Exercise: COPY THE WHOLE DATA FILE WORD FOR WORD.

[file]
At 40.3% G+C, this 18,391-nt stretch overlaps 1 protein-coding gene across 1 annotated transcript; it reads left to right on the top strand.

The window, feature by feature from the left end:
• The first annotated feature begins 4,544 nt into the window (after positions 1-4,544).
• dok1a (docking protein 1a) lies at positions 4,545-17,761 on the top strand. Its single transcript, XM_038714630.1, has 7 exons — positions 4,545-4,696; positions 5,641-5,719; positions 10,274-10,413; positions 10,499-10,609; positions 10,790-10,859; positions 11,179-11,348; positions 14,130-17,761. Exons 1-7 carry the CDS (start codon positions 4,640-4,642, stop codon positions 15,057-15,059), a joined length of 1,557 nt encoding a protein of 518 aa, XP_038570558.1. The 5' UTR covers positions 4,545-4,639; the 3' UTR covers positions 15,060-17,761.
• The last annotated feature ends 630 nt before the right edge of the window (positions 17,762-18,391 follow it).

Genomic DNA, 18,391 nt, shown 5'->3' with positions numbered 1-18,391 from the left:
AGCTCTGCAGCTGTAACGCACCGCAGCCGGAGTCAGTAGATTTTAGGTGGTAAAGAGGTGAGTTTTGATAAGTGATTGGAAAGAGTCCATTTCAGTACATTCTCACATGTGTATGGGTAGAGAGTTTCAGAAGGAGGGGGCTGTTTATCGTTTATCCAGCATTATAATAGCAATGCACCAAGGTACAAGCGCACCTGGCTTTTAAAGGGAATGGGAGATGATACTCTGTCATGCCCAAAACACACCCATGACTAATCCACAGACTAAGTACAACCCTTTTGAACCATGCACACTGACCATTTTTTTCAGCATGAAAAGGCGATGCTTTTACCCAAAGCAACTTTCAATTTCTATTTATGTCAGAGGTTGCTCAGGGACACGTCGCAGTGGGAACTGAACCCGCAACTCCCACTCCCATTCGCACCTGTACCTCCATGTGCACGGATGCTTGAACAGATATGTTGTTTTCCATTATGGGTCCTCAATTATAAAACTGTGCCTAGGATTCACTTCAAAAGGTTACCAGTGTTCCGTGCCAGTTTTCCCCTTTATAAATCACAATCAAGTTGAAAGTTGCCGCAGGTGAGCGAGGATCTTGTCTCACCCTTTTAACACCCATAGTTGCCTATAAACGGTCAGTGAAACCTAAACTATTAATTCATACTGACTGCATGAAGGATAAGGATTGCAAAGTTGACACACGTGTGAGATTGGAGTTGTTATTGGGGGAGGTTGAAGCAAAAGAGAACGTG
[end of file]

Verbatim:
At 40.3% G+C, this 18,391-nt stretch overlaps 1 protein-coding gene across 1 annotated transcript; it reads left to right on the top strand.

The window, feature by feature from the left end:
• The first annotated feature begins 4,544 nt into the window (after positions 1-4,544).
• dok1a (docking protein 1a) lies at positions 4,545-17,761 on the top strand. Its single transcript, XM_038714630.1, has 7 exons — positions 4,545-4,696; positions 5,641-5,719; positions 10,274-10,413; positions 10,499-10,609; positions 10,790-10,859; positions 11,179-11,348; positions 14,130-17,761. Exons 1-7 carry the CDS (start codon positions 4,640-4,642, stop codon positions 15,057-15,059), a joined length of 1,557 nt encoding a protein of 518 aa, XP_038570558.1. The 5' UTR covers positions 4,545-4,639; the 3' UTR covers positions 15,060-17,761.
• The last annotated feature ends 630 nt before the right edge of the window (positions 17,762-18,391 follow it).

Genomic DNA, 18,391 nt, shown 5'->3' with positions numbered 1-18,391 from the left:
AGCTCTGCAGCTGTAACGCACCGCAGCCGGAGTCAGTAGATTTTAGGTGGTAAAGAGGTGAGTTTTGATAAGTGATTGGAAAGAGTCCATTTCAGTACATTCTCACATGTGTATGGGTAGAGAGTTTCAGAAGGAGGGGGCTGTTTATCGTTTATCCAGCATTATAATAGCAATGCACCAAGGTACAAGCGCACCTGGCTTTTAAAGGGAATGGGAGATGATACTCTGTCATGCCCAAAACACACCCATGACTAATCCACAGACTAAGTACAACCCTTTTGAACCATGCACACTGACCATTTTTTTCAGCATGAAAAGGCGATGCTTTTACCCAAAGCAACTTTCAATTTCTATTTATGTCAGAGGTTGCTCAGGGACACGTCGCAGTGGGAACTGAACCCGCAACTCCCACTCCCATTCGCACCTGTACCTCCATGTGCACGGATGCTTGAACAGATATGTTGTTTTCCATTATGGGTCCTCAATTATAAAACTGTGCCTAGGATTCACTTCAAAAGGTTACCAGTGTTCCGTGCCAGTTTTCCCCTTTATAAATCACAATCAAGTTGAAAGTTGCCGCAGGTGAGCGAGGATCTTGTCTCACCCTTTTAACACCCATAGTTGCCTATAAACGGTCAGTGAAACCTAAACTATTAATTCATACTGACTGCATGAAGGATAAGGATTGCAAAGTTGACACACGTGTGAGATTGGAGTTGTTATTGGGGGAGGTTGAAGCAAAAGAGAACGTG